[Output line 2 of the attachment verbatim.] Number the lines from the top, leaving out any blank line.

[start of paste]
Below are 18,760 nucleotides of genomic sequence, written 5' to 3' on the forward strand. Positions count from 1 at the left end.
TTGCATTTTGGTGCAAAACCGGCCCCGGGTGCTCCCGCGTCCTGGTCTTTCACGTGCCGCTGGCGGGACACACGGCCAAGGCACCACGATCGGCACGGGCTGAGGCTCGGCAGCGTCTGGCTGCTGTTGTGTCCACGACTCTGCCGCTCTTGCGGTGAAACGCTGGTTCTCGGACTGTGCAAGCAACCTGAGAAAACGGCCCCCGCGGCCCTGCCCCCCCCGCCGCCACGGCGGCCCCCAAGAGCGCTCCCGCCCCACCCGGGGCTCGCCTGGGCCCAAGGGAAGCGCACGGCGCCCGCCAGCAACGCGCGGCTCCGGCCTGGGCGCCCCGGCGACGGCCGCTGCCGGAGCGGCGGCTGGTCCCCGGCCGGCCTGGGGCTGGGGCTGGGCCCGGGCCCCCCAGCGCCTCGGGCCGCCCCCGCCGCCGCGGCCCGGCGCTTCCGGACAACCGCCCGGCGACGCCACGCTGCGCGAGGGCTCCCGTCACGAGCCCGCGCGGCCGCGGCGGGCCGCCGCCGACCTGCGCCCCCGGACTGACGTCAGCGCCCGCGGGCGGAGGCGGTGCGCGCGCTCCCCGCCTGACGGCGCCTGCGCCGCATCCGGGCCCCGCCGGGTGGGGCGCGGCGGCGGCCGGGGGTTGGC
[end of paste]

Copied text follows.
TTGCATTTTGGTGCAAAACCGGCCCCGGGTGCTCCCGCGTCCTGGTCTTTCACGTGCCGCTGGCGGGACACACGGCCAAGGCACCACGATCGGCACGGGCTGAGGCTCGGCAGCGTCTGGCTGCTGTTGTGTCCACGACTCTGCCGCTCTTGCGGTGAAACGCTGGTTCTCGGACTGTGCAAGCAACCTGAGAAAACGGCCCCCGCGGCCCTGCCCCCCCCGCCGCCACGGCGGCCCCCAAGAGCGCTCCCGCCCCACCCGGGGCTCGCCTGGGCCCAAGGGAAGCGCACGGCGCCCGCCAGCAACGCGCGGCTCCGGCCTGGGCGCCCCGGCGACGGCCGCTGCCGGAGCGGCGGCTGGTCCCCGGCCGGCCTGGGGCTGGGGCTGGGCCCGGGCCCCCCAGCGCCTCGGGCCGCCCCCGCCGCCGCGGCCCGGCGCTTCCGGACAACCGCCCGGCGACGCCACGCTGCGCGAGGGCTCCCGTCACGAGCCCGCGCGGCCGCGGCGGGCCGCCGCCGACCTGCGCCCCCGGACTGACGTCAGCGCCCGCGGGCGGAGGCGGTGCGCGCGCTCCCCGCCTGACGGCGCCTGCGCCGCATCCGGGCCCCGCCGGGTGGGGCGCGGCGGCGGCCGGGGGTTGGC